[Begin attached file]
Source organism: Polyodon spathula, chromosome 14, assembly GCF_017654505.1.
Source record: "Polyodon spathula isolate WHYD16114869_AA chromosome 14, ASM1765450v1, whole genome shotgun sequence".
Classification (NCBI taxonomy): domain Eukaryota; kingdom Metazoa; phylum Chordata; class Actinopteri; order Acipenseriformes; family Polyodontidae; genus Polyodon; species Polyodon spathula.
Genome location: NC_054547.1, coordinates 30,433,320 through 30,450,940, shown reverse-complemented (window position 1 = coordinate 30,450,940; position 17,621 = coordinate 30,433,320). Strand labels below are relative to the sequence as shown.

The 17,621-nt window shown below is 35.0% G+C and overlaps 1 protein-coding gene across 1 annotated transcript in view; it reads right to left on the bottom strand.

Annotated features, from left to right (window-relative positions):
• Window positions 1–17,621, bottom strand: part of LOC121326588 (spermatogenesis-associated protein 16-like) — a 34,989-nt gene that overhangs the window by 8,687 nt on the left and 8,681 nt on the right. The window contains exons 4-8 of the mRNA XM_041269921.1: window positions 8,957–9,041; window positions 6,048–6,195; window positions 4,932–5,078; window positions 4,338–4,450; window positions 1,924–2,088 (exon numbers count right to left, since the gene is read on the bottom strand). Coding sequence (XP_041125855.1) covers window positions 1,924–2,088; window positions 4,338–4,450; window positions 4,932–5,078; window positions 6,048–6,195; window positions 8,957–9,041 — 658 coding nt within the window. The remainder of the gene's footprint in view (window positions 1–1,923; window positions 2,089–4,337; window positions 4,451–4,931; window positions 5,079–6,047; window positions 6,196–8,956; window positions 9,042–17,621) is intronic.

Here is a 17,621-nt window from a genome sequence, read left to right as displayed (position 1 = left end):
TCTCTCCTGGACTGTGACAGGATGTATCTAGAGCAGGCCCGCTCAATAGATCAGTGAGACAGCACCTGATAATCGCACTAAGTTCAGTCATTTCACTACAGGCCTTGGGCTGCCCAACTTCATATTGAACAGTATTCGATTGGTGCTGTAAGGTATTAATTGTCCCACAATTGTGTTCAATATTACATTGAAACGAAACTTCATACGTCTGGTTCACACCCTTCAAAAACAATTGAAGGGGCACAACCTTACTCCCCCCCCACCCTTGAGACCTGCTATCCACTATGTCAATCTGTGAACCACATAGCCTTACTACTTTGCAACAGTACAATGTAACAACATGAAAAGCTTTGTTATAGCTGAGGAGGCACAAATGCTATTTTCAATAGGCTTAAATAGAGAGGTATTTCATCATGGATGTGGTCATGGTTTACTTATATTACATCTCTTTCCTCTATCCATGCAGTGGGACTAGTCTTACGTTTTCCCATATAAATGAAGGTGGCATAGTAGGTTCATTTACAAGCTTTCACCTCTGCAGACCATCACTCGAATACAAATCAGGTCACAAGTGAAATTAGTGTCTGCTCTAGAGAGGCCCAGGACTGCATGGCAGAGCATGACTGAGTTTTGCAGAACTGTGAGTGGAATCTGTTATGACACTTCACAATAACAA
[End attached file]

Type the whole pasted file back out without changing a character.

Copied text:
Source organism: Polyodon spathula, chromosome 14, assembly GCF_017654505.1.
Source record: "Polyodon spathula isolate WHYD16114869_AA chromosome 14, ASM1765450v1, whole genome shotgun sequence".
Classification (NCBI taxonomy): domain Eukaryota; kingdom Metazoa; phylum Chordata; class Actinopteri; order Acipenseriformes; family Polyodontidae; genus Polyodon; species Polyodon spathula.
Genome location: NC_054547.1, coordinates 30,433,320 through 30,450,940, shown reverse-complemented (window position 1 = coordinate 30,450,940; position 17,621 = coordinate 30,433,320). Strand labels below are relative to the sequence as shown.

The 17,621-nt window shown below is 35.0% G+C and overlaps 1 protein-coding gene across 1 annotated transcript in view; it reads right to left on the bottom strand.

Annotated features, from left to right (window-relative positions):
• Window positions 1–17,621, bottom strand: part of LOC121326588 (spermatogenesis-associated protein 16-like) — a 34,989-nt gene that overhangs the window by 8,687 nt on the left and 8,681 nt on the right. The window contains exons 4-8 of the mRNA XM_041269921.1: window positions 8,957–9,041; window positions 6,048–6,195; window positions 4,932–5,078; window positions 4,338–4,450; window positions 1,924–2,088 (exon numbers count right to left, since the gene is read on the bottom strand). Coding sequence (XP_041125855.1) covers window positions 1,924–2,088; window positions 4,338–4,450; window positions 4,932–5,078; window positions 6,048–6,195; window positions 8,957–9,041 — 658 coding nt within the window. The remainder of the gene's footprint in view (window positions 1–1,923; window positions 2,089–4,337; window positions 4,451–4,931; window positions 5,079–6,047; window positions 6,196–8,956; window positions 9,042–17,621) is intronic.

Here is a 17,621-nt window from a genome sequence, read left to right as displayed (position 1 = left end):
TCTCTCCTGGACTGTGACAGGATGTATCTAGAGCAGGCCCGCTCAATAGATCAGTGAGACAGCACCTGATAATCGCACTAAGTTCAGTCATTTCACTACAGGCCTTGGGCTGCCCAACTTCATATTGAACAGTATTCGATTGGTGCTGTAAGGTATTAATTGTCCCACAATTGTGTTCAATATTACATTGAAACGAAACTTCATACGTCTGGTTCACACCCTTCAAAAACAATTGAAGGGGCACAACCTTACTCCCCCCCCACCCTTGAGACCTGCTATCCACTATGTCAATCTGTGAACCACATAGCCTTACTACTTTGCAACAGTACAATGTAACAACATGAAAAGCTTTGTTATAGCTGAGGAGGCACAAATGCTATTTTCAATAGGCTTAAATAGAGAGGTATTTCATCATGGATGTGGTCATGGTTTACTTATATTACATCTCTTTCCTCTATCCATGCAGTGGGACTAGTCTTACGTTTTCCCATATAAATGAAGGTGGCATAGTAGGTTCATTTACAAGCTTTCACCTCTGCAGACCATCACTCGAATACAAATCAGGTCACAAGTGAAATTAGTGTCTGCTCTAGAGAGGCCCAGGACTGCATGGCAGAGCATGACTGAGTTTTGCAGAACTGTGAGTGGAATCTGTTATGACACTTCACAATAACAA